The ability to delete digital photos on the spot has its advantages but it also carries some huge risks. How well suited are we in that moment to really decide whether an image I made is gone to be wiped away forever?
Every time I travel somewhere I always come home excited to pore over the photos I made and pick out the so-called winners, or keepers. The rest of the images then get consigned to some folder or other where typically they gather dust, either actual or virtual. But it never fails that I find myself back among those images some months later and sure enough I will find three or four or even half a dozen that suddenly I really like.
The problem comes from the expectations we have in any given moment. Looking through those images right after the trip, my memories are fresh and with them come certain expectations of what I want to see, or don’t want to see. I measure the value I place on my images against these expectations. But over time those memories and expectations fade and as they do, I will see and value different things in those photos.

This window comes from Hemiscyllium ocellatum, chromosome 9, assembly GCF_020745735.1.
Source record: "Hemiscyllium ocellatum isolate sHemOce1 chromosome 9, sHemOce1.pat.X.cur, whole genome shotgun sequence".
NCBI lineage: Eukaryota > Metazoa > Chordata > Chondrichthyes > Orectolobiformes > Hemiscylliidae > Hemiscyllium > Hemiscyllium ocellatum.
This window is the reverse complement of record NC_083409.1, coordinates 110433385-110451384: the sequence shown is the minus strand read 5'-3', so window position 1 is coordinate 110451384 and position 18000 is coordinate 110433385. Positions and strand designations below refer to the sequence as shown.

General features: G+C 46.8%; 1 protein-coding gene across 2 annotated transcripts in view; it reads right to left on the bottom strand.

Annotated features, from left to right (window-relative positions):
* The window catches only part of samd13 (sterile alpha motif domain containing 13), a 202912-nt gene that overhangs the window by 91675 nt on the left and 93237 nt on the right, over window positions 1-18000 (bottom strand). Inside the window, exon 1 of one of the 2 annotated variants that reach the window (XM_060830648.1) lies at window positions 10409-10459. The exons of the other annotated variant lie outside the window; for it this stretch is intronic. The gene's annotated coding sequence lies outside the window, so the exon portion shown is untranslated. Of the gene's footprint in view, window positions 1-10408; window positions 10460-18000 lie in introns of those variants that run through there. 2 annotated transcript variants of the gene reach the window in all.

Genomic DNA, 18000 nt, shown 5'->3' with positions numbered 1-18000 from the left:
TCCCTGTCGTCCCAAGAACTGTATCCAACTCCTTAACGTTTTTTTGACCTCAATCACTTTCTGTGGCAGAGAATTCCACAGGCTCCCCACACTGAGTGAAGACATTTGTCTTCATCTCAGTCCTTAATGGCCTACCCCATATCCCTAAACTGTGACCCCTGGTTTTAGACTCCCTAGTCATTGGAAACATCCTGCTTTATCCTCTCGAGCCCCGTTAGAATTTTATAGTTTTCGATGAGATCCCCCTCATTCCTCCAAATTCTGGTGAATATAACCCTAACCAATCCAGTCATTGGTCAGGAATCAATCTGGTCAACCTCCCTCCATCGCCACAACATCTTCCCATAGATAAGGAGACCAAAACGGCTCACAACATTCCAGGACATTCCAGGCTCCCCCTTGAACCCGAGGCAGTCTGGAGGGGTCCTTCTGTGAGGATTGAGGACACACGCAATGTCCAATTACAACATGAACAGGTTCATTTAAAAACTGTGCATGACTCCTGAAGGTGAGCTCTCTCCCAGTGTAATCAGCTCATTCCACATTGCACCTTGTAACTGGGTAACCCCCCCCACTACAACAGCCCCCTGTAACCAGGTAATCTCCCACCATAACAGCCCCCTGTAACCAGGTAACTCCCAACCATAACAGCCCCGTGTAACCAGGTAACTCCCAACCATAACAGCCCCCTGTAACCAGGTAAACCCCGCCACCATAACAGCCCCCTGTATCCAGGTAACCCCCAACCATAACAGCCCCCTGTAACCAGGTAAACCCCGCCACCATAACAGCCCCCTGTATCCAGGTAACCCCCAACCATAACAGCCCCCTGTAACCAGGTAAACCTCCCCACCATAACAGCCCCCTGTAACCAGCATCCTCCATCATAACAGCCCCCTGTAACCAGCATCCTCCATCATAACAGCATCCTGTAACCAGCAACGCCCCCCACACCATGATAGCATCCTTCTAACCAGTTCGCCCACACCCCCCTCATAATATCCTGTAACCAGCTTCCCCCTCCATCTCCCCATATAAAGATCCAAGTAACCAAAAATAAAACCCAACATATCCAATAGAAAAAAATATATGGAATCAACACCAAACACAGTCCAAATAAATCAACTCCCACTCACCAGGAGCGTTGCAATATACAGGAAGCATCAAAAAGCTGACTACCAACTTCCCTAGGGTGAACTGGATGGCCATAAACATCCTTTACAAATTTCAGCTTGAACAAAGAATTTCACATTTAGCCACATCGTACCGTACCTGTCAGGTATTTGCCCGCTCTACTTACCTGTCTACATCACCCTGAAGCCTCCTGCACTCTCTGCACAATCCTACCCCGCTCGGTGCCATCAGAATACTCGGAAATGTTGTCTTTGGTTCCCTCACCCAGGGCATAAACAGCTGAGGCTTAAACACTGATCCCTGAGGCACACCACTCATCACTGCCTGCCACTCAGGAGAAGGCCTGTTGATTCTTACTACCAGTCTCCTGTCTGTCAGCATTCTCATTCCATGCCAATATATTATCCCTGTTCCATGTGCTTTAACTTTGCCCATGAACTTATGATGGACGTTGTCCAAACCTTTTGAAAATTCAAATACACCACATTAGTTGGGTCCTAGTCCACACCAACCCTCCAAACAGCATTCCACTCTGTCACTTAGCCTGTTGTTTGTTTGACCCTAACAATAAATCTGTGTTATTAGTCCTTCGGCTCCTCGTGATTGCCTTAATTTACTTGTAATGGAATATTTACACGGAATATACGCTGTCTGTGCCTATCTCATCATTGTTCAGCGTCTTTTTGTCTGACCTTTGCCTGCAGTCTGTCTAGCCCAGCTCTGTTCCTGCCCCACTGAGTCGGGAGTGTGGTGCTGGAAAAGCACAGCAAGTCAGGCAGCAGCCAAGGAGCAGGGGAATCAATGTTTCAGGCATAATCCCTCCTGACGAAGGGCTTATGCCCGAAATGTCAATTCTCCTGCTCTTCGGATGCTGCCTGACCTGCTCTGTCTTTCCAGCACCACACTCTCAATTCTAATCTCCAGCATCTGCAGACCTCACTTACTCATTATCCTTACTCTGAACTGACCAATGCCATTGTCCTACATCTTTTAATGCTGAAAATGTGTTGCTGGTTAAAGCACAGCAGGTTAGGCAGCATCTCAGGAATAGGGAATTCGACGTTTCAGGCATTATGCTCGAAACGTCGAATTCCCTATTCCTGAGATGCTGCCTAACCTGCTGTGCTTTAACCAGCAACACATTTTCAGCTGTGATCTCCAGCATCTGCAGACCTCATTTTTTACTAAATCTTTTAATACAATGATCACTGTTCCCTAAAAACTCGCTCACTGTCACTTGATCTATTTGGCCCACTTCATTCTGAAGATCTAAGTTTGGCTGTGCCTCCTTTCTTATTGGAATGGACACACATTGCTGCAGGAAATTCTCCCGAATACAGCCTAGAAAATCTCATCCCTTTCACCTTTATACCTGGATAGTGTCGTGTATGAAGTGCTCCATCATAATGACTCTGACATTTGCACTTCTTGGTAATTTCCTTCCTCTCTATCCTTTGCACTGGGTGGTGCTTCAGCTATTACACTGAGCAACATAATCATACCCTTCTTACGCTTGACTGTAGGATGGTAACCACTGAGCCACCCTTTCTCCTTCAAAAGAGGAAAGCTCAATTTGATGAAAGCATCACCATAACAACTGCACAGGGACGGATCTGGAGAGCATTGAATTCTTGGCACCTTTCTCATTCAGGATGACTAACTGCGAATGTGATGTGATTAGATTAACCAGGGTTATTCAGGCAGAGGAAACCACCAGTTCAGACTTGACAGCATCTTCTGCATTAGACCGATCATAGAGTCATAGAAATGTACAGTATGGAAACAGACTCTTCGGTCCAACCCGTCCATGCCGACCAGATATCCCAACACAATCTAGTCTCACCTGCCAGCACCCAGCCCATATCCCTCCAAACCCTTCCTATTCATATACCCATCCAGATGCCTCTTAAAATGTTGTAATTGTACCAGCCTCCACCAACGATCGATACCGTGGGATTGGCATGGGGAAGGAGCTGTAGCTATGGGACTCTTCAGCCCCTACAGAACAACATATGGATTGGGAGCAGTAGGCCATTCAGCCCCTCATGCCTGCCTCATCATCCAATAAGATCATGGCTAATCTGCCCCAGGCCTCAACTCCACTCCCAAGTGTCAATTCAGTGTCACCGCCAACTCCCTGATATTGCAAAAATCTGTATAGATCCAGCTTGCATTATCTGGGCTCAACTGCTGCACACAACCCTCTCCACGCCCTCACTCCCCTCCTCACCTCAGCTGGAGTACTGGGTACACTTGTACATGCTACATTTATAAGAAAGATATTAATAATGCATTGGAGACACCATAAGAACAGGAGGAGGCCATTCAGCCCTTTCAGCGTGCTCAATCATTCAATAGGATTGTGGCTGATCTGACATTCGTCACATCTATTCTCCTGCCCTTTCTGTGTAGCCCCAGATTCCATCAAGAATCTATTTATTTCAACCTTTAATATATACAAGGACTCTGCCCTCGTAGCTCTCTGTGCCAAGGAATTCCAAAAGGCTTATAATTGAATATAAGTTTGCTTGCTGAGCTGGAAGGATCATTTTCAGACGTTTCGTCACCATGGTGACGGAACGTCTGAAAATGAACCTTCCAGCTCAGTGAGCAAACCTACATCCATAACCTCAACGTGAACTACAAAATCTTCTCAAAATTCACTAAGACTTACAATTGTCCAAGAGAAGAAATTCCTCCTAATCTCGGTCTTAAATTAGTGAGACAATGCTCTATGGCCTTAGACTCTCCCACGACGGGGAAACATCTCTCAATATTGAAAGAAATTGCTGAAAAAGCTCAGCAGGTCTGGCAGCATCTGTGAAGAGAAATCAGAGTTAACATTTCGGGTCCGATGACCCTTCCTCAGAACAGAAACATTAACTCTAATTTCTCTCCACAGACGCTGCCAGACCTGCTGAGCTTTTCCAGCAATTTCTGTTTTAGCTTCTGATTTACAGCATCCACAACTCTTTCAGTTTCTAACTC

All of this is just a long way of explaining that this image of Aber Falls is very much in that category of images I initially passed over but on a fourth or fifth revisiting I finally noticed it and finally began to appreciate certain qualities of it. I made these with my Hasselblad and my Nikon, not a digital camera, but if I had might I have deleted it since it initially escaped my notice? Probably not, but maybe. It took me over two years to get around to liking these images and now I really like them. They possess a quiet and serene calm to it that appeals to me.
So yes, be mindful that memories change, values change, what we can see or not see changes. The photos we like or love will change.